Let’s engage in mental exercise intended to do something quite strange—help you imagine your teachers as real human beings. Don’t worry—there’s a purpose to this!
Put yourself in your favorite English teacher’s shoes for a moment. Let’s call him Mr. Hemingway. Mr. Hemingway rises at 5:30 AM to walk his dog and pack his daughter’s lunch before beginning his 40 minute commute to school. He prepares engaging lessons for five sections of thirty students, four different courses in total, including AP English, AP English Language and Composition, Honors English 11, and English 11. He stays after school each day to run the school’s paper and literary magazine. When he gets home, it’s a little bit of family time and a quick dinner before attacking the pile of 150 essays he has to grade by the end of the week. When that concludes, Mr. Hemingway gets some rest and then wakes up and does this routine all over again.
The goal here isn’t to engender tears of pity for the educators in your lives. Rather, it is to convince you to reconsider your timetable for soliciting college letters of recommendation. Let us explain.
When should I ask?
By October and November, popular teachers like Mr. Hemingway may have as many as 100 students asking them to write college letters of recommendation on their behalf. Some teachers, in an attempt to stave off carpal tunnel syndrome, will actually cap the number of letters they will agree to write. Even the most generous teachers will likely not be able to write their 50th recommendation with same level of gusto and attention to detail as they gave their first.
We recommend that students begin to request letters of recommendation prior to the end of junior year or at the very beginning of senior year. Of course, if you end up forging a close bond a teacher that you’ve only had in senior year, you can make an exception. Otherwise, your best shot a receiving a well-thought out and detailed narrative of your past contributions and potential as a college student will come from verbalizing your request before the floodgates open.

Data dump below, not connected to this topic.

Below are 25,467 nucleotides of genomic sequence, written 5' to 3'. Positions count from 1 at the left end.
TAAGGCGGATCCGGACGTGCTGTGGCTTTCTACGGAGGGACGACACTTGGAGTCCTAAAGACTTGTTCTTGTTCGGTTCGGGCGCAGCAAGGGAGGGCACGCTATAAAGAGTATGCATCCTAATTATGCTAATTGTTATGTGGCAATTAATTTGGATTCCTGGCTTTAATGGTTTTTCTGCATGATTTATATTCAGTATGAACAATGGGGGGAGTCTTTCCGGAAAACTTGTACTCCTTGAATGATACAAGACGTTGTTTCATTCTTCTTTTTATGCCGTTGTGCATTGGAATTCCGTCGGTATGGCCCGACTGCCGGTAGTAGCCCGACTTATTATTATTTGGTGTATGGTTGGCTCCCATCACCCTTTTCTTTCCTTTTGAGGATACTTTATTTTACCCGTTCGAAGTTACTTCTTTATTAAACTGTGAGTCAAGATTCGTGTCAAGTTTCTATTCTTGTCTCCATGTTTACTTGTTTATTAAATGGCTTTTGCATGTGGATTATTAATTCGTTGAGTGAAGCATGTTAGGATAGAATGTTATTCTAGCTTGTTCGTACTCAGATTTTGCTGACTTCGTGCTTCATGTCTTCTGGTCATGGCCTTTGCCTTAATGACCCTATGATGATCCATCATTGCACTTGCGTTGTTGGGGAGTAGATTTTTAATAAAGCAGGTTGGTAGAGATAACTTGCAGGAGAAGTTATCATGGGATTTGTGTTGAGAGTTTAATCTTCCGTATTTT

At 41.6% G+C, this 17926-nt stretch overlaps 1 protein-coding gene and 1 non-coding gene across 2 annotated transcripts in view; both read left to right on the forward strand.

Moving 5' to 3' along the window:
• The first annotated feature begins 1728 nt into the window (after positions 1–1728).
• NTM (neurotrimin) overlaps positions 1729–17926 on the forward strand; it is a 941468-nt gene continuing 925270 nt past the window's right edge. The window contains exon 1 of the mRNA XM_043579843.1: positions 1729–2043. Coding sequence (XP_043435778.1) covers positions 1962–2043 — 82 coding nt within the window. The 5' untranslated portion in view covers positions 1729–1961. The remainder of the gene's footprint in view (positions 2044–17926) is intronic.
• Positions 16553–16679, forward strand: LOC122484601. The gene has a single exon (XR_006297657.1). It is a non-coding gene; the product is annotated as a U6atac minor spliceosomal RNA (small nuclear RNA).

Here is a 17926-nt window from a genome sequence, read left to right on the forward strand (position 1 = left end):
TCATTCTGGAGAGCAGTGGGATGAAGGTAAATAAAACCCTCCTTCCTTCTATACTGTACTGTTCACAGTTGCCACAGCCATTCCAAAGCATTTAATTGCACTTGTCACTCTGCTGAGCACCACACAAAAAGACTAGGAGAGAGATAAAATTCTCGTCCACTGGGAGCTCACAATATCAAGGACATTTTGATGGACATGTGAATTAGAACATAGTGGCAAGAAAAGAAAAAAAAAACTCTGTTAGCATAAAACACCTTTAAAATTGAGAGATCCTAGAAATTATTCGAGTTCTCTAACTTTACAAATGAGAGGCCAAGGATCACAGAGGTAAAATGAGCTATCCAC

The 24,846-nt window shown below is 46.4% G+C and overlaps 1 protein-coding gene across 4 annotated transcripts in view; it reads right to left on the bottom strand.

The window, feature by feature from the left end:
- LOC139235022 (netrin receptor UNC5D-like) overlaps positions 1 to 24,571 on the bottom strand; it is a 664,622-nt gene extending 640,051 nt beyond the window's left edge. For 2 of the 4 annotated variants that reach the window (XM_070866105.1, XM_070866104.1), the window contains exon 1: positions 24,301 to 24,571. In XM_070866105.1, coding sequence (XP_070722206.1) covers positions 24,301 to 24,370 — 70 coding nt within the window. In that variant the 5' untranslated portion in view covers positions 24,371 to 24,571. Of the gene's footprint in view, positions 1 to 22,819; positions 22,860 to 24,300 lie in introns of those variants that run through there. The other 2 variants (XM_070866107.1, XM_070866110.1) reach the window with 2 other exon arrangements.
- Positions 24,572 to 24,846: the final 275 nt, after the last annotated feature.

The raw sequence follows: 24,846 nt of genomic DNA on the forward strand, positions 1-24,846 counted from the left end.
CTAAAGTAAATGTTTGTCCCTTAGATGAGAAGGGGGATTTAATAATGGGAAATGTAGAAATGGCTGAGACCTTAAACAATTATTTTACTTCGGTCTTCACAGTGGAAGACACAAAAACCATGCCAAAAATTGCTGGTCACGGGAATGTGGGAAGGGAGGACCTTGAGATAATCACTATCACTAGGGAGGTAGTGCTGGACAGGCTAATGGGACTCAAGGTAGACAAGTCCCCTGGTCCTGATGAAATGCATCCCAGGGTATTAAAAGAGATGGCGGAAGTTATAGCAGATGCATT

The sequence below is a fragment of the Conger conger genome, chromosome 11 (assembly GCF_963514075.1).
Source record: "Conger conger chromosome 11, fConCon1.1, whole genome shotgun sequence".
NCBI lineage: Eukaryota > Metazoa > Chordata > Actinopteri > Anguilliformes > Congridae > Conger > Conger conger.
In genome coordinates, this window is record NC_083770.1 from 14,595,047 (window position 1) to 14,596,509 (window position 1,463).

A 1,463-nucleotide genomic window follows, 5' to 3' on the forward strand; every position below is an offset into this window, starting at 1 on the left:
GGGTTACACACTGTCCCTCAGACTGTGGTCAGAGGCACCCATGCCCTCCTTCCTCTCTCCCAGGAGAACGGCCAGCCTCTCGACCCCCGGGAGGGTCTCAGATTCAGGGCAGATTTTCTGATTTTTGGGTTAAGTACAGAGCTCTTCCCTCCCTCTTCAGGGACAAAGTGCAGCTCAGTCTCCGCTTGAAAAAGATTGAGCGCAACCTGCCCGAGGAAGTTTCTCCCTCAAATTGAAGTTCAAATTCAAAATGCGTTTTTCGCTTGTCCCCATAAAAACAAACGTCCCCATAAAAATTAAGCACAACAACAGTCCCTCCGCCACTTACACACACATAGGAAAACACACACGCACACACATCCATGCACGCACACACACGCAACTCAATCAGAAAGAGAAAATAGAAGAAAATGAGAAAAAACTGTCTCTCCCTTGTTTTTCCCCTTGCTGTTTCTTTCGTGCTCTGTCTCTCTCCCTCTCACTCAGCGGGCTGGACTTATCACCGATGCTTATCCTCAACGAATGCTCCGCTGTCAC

Are they really important to the admissions process?
On average, college applicants tend to underestimate the importance of recommendation letters, but they shouldn’t. According to a recent NACAC survey, over 16% of institutions view recommendations as having “considerable importance” in admissions decisions and another 29% schools grant them “moderately important” status. According to the same survey, colleges grant recommendation letters a greater level of importance than more ballyhooed aspects of an application like: class rank, SAT I & II scores, interviews, demonstrated interest, and extracurricular activities.
Letters of recommendation provide context to your application in a way that other credentials cannot. Ideally, a letter of recommendation will further reinforce your strengths as an applicant and reveal positive information not found elsewhere in your application. All other things being equal, a strong letter of recommendation may provide an admissions officer the additional piece of information he or she needs to admit you over other comparable applicants.
Who to ask?
Beyond following the institution-specific guidelines (as explained in the next section), make sure to stay relevant. Be sure to pursue at least one letter of recommendation from a teacher in your area(s) of academic interest (if you have one). For example, if you indicate on your application that you plan to major in engineering, ask a science and/or math teacher to write on your behalf. Admissions officers always appreciate the opportunity to read letters that attest to your abilities in your prospective major. If you’re undecided on a major (as many students are), consider an English or math teacher—knowledge and skills developed in these academic areas are essential to success in any postsecondary field of study